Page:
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Wednesday, November 25, 2015

"The real glory is being knocked to your knees and then coming back. That's real glory. That's the essence of it." ~Vince Lombardi, American Football player, coach and executive, 1913-1970
      I've seen the orthopedic surgeon and he's confirmed I have arthritis in both knees, and recommended I have a TKR--Total Knee Replacement of my left knee. I don't have an exact date yet but surgery will be scheduled for some time in January at Warwick Hospital. Les and I must attend a physiotherapy class together in mid-December to learn more about what is to be expected and how to do the exercises necessary to strengthen the muscles in and around the knee. 
     After four years of nearly non-stop trouble with my right S-I joint (Sacro Iliac joint) popping out of place and causing my right leg to drop down and be anywhere from 1/16th to and 1/8th of inch longer than my left leg, requiring chiropractic visits to put it back in place, I have finally hit on how to get my S-I joint back to where it belongs on my own which is great because it is this issue that has brought me to my knees, literally. 
     So I do my knee exercises given to me by the physiotherapist I've seen recently, as well as a very good exercise to strengthen the muscles in my lower back to hold my S-I joint in place. I walk with crutches whenever we leave the boat for any length of time, which helps take the stress off my knees, and I am grimly looking forward to being on the other side of this surgery and recuperation. 
     From all accounts it is extremely painful. I've had eight surgeries in my life before moving to the UK and I've never once had any pain afterward thanks to the amazing pain control available in the U.S. I tend to bounce back from surgeries and recover fairly rapidly. I am taking the examples of two people as my focus points: Graham on NB Matilda Rose who has been there and done it, and is offering me pointers and support for which I am extremely grateful, and Sir David Attenborough who is 93 and had both his knees in the last two years. He said before the surgeries he could only shuffle along painfully for a few feet; after recovery he can now walk for a mile and a half with no problems at all. 
     My mother had her left knee replaced due to arthritis, at age 70 in 1993. She was in shock afterwards as the procedure was not really explained to her and as she sat on a chair at home doing exercises she told me, "They cut my leg in half is what they did--and no one told me it would hurt so badly." 
     I am a pretty tough old bird. I've had to be to survive this life, so I hope it stands me in good stead now. I am concerned about pain control because there are so many drugs I cannot take--I have a long list of allergies and toxic reactions to most synthetic drugs, and to many antibiotics. I do best with opiods and I've told all this to the surgeon along with giving him the list of drugs to which I am allergic. 
     I don't need to control others but I loathe losing control of myself. It comes from way back in my childhood. Loss of control often causes me to blank out on the present, as I go somewhere else in my head for awhile until I can gain control of myself and my situation again. This does not make me a good patient and I worry about Les--about whether he will be able to take care of me during recovery and whether he will survive it. Living on a boat will make this quite challenging for us both, but what is life without a few of those, eh?  

Wednesday, November 18, 2015

Into Warwick

Jaq had two appointments at Warwick hospital, one for Physio and the other with a consultant both concerning her knee so we had to decide how to travel into Warwick.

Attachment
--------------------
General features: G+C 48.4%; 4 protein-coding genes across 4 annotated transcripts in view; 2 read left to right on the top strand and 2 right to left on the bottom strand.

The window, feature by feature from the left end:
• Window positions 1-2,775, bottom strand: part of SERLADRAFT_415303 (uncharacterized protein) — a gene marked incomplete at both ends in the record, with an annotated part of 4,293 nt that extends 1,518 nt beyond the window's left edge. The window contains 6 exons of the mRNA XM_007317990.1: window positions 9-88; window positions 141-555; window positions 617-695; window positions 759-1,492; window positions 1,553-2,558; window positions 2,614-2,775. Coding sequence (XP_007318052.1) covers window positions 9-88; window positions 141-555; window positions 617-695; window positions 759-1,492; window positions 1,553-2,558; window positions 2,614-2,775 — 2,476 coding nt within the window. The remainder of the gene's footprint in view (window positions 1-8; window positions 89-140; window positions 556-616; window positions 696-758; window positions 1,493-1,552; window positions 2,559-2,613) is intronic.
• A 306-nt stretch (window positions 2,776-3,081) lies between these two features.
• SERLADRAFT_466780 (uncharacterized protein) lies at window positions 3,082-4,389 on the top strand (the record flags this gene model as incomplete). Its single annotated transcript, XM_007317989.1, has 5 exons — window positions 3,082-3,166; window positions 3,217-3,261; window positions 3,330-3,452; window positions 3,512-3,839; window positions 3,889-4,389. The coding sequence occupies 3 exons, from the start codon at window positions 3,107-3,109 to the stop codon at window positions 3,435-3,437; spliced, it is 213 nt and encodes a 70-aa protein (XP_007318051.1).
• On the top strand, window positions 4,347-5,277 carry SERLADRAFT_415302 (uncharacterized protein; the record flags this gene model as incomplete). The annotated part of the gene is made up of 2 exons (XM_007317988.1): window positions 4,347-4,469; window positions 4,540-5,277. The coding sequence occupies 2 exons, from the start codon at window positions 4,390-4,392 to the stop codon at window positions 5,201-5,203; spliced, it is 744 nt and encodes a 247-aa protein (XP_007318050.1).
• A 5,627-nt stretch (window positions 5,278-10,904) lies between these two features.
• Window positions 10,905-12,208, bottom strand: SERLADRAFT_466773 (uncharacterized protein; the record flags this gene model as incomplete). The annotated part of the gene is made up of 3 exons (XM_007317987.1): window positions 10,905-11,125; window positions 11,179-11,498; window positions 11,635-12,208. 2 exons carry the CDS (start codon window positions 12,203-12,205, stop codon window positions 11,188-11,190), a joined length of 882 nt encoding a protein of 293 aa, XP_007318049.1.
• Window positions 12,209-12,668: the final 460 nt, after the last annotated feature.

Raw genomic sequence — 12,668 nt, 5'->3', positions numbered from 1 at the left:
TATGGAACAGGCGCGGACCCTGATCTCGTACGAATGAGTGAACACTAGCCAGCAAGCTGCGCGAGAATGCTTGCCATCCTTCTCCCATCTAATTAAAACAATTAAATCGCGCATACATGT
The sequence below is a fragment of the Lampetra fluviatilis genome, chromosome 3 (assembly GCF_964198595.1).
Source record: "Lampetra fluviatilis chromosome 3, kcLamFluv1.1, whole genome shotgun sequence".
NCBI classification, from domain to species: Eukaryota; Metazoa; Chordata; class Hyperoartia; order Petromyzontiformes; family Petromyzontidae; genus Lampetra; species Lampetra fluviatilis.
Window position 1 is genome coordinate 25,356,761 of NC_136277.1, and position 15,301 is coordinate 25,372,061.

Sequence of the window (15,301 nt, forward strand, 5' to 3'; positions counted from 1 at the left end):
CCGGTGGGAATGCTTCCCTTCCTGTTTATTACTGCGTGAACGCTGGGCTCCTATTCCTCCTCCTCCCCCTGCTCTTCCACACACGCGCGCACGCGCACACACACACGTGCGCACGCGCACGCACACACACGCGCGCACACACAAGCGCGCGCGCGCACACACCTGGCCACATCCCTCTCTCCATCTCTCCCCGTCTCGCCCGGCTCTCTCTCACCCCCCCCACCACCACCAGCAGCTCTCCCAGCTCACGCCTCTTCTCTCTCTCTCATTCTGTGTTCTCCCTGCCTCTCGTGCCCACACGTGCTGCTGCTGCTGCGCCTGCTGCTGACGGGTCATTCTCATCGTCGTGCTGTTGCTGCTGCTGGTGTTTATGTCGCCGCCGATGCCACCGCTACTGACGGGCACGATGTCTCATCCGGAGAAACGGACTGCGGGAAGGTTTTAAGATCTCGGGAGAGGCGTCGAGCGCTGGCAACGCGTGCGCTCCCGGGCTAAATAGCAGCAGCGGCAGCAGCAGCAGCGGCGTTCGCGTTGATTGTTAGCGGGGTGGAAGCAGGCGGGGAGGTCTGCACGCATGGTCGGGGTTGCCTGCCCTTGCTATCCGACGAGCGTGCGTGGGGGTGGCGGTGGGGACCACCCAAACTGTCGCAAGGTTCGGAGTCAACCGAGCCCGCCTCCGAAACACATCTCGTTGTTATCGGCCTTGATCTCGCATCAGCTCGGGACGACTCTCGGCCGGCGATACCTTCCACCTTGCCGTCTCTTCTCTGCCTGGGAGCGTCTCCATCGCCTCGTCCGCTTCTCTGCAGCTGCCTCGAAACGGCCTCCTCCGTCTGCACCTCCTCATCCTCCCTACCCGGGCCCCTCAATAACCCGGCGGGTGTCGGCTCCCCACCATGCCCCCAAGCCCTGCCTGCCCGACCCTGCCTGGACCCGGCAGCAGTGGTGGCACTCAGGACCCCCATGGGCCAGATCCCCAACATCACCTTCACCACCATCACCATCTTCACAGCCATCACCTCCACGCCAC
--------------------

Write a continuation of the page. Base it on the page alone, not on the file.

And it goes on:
Our mooring has been for the past 14 days been Hatton near the station which was handy for a Tesco order and Rowington that had space for log cutting and good views over the countryside.
Downside of Hatton was the trains although it was not too noisy for a few days and the station was handy for a trip into Leamington Spa mostly to satisfy my hunger for fresh fruit.

Beside the hospital we had another reason to choose our journey into Warwick, we are getting low on diesel. Down to half a tank with our two spare 5 gallon Jerry cans empty. Winter is the time we like a full tank plus reserves so the decision was made to take the boat into Warwick.

The Hatton flight totals 21 locks plus the two at Cape. Now we have had offers of help to bring the boat down the locks and we are very grateful to those who offered but we hate to make plans too far ahead and therefor feel bad not being able to give you lovely people some notice. We stopped at the Saltisford Trust arm and loaded on six bags of coal but sadly they do not sell diesel.

This decision was made Saturday after consulting the weather forecast  and we moved down the locks Monday during a break in the stormy weather of late.
Storm Abigail had come in from the Atlantic and blown a few of my cut logs off the roof and now as I write this (Tues. evening) another storm, Barney is buffeting the boat with 60mph winds. Never mind I have four mooring pins holding us into the bank directly opposite the hospital, and that was how we traveled for Jaq`s hospital appointments. She will let you know about that soon.
So one of our reasons to travel has been dealt with and that leaves the diesel problem to be sorted.

In this area of the canal system fuel supplies are limited with no fuel boats passing through the Hatton locks and just the north Stratford canal having a boat yard but only after passing through 19 locks and of course 19 back again.
Warwick has two boatyards, one that holds no stock during winter because of limited sales and the other that won`t allow boaters to declare their percentage for full tax to be charged even though the UK government state the boater can declare his own percentage. Basically you pay full tax for propelling the boat and a reduced tax for heating and generating electricity. This time of year boats are not moving so much so less diesel is used to propel the boat but this particular boatyard wants to tell me what i`m going to use by charging 60% propulsion and 40% domestic. Of course readers abroad will probably have guessed it`s all to do with the EU and you are correct.